This was my most recent SNG, a heads up 100k game I played against a player who only had another 350k or so in their bankroll.
In my experience playing against opponents who meet this criteria, they fall into two camps: hyper tight, and hyper aggressive. Both are annoying to play. You can play the hyper tight ones for 150 hands and win 148 of them and then still lose, and against the hyper aggressive ones, you just have to over fold and wait until you get a good hand you can call them with. Both styles are far from balanced, but the uber-nits are tough to get into a big pot, and when you finally do it turns out they have the nuts.
This player, it turned out, was one of the hyper-aggressive type. On the 3rd hand, I’m dealt KK, standard raise to 120. V raises me to 360. I 4-bet to 1080, and he calls. I flop top set, KQ8, a fairly wet board with broadway and diamond draws. I don’t want to play it slow, so I go for a half pot bet, it’s too much and V folds. I probably should have checked and let him bet into me and trap him, or flat him and let him bet all-in on the river trying to bluff me off of a very strong hand with whatever he had. Based on the fold, I’m guessing either weak Ace, possibly suited but not with the board, or a pocket rag hand, 66-JJ.
After getting most of the chips, V adopts a bizarre strategy of raising about ~70BB to open every hand in order to steal 15 or 30 chips. I soon realize I’m going to have to call very wide and stand my ground. I give him the next 5 hands, having nothing good anyway, and then stand up with Q9o, flop a gutshot draw, check-call a shove chasing my straight, figuring he’s bluffing, but sure enough, big mistake, no bluff, he’s got AK and top pair, and we’re swapping stacks. I could have just folded the next 30 hands and let him steal blinds to get back to even with me, so what am I going to do?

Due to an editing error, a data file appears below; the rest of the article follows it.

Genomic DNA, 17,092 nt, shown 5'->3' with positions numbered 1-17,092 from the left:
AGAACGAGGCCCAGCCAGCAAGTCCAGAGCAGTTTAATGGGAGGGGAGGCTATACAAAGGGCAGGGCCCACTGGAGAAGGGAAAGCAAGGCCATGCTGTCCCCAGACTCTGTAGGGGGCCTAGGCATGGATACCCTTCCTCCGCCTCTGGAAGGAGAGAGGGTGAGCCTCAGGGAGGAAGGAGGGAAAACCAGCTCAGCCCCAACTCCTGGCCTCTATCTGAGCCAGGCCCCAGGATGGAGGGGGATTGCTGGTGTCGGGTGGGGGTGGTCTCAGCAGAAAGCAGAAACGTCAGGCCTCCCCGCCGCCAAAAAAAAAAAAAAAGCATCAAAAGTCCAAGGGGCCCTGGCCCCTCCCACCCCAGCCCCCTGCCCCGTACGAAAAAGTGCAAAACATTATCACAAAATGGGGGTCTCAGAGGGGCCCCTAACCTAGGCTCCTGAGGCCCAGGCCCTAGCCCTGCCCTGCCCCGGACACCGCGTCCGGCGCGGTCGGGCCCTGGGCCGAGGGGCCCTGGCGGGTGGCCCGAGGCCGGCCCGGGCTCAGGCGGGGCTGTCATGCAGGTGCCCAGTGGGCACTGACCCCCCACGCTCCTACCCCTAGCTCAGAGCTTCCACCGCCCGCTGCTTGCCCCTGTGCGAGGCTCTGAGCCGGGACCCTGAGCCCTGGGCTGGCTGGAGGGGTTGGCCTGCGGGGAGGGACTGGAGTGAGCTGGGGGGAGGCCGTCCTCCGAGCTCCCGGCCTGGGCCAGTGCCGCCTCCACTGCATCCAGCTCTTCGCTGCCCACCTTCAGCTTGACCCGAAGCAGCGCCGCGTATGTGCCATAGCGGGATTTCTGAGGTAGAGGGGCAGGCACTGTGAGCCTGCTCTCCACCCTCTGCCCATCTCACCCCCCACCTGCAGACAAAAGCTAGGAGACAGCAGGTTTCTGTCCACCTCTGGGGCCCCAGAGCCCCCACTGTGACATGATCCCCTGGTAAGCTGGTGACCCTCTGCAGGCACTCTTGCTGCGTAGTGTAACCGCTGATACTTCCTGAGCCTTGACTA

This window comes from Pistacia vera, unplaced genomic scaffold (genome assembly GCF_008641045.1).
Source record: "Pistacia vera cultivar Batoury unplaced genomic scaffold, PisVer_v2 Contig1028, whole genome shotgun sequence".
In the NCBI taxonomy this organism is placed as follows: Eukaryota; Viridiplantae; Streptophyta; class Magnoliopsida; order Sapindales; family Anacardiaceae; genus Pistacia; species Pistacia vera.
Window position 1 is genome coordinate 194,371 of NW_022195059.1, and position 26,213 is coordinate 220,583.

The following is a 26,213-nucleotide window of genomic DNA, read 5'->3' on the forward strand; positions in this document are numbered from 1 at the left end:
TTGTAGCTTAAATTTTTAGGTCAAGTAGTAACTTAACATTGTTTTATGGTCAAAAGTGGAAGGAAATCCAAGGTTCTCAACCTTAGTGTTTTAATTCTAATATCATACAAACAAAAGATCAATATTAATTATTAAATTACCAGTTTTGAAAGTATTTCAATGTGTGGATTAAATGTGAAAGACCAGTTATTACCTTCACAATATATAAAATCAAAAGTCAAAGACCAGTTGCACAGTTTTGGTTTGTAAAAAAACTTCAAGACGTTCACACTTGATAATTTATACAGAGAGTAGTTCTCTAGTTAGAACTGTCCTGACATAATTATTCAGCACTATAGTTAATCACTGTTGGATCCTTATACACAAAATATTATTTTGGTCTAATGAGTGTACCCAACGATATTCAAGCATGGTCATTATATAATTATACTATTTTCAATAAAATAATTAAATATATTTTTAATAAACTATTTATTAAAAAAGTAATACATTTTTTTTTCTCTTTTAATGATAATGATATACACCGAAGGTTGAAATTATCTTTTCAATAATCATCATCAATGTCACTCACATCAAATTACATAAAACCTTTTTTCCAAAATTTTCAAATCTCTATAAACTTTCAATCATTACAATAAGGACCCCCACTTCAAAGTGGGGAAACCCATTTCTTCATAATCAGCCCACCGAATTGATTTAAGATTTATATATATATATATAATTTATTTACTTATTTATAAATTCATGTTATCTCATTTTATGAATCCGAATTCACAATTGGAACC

I come right back in the next hand, he raises to 1100 chips and desperation shove my last 1800 chips on a suited Q-rag, he calls with QJs, and I get super lucky for once and make a flush to get back over him, 3700-2200.
He still has too many chips to be neutered, and he goes right back to massive bluffy preflop raises that I fold junky hands to. Then he disconnects from the table or sits out for several hands and I take advantage, raising each hand as quickly as I can to steal back as many blinds as he stole from me. He comes back and resumes the 800-chip opens, I resume folding my 53o, 72, and J3o.
When I get a playable hand, I open to 120, and he folds, then comes back and runs 800-chip bully bluffs every time he’s in the SB, and then disconnects again for several hands. He’s in Argentina according to his profile, maybe he just has a bad connection.
I endure about 40 hands of this nonsense, and eventually, the final hand of the game, he limps. Weird, I think, and I’m holding Q2o, so I don’t want to re-open the action and let him run over me with yet another massive bluff, so I check. Flop gives me bottom pair, 22s. I check, expecting to fold when he massive overbets, and he just checks back. Hmm. The Turn is another 2, and now I bet for pot, putting 80 into 80. V calls. OK. Then on the river, I pair my Queen, full house, and I bet pot. V shoves. Ha ha ha ha ha, I call, V has J2, and I win the game. Stronger hand than I was expecting him to have, to be honest, but how typical. I had a hand there was no way I could fold, only losing to QQ, 88, 55.
This was a terrible player, really, extremely unbalanced, but his bet sizing made him a big pain to deal with. I won more due to getting a very strong hand the first time he tried to challenge me, and ended up blowing it, both by not getting more value out of that hand, but also by trying to call him wide when I lost my next big hand and let him double up. I only won the tournament because I got super lucky to overcome a dominated Queen under Queen situation with a flush, and then backed into a 2nd nuts hand in a situation V thought he could trap me with what ordinarily would have been the best hand a lot of the time.
It wasn’t exactly my skill or experience that won here, and that bothers me. I should be able to beat an unbalanced player without so much risky play, and in the end I only barely won by getting lucky in the one spot where I was truly at risk, and having the better hand in 2 of the remaining 3 big hands.
So I still think balance is probably a good thing for a well-rounded player to aspire to, but it is also somewhat overrated.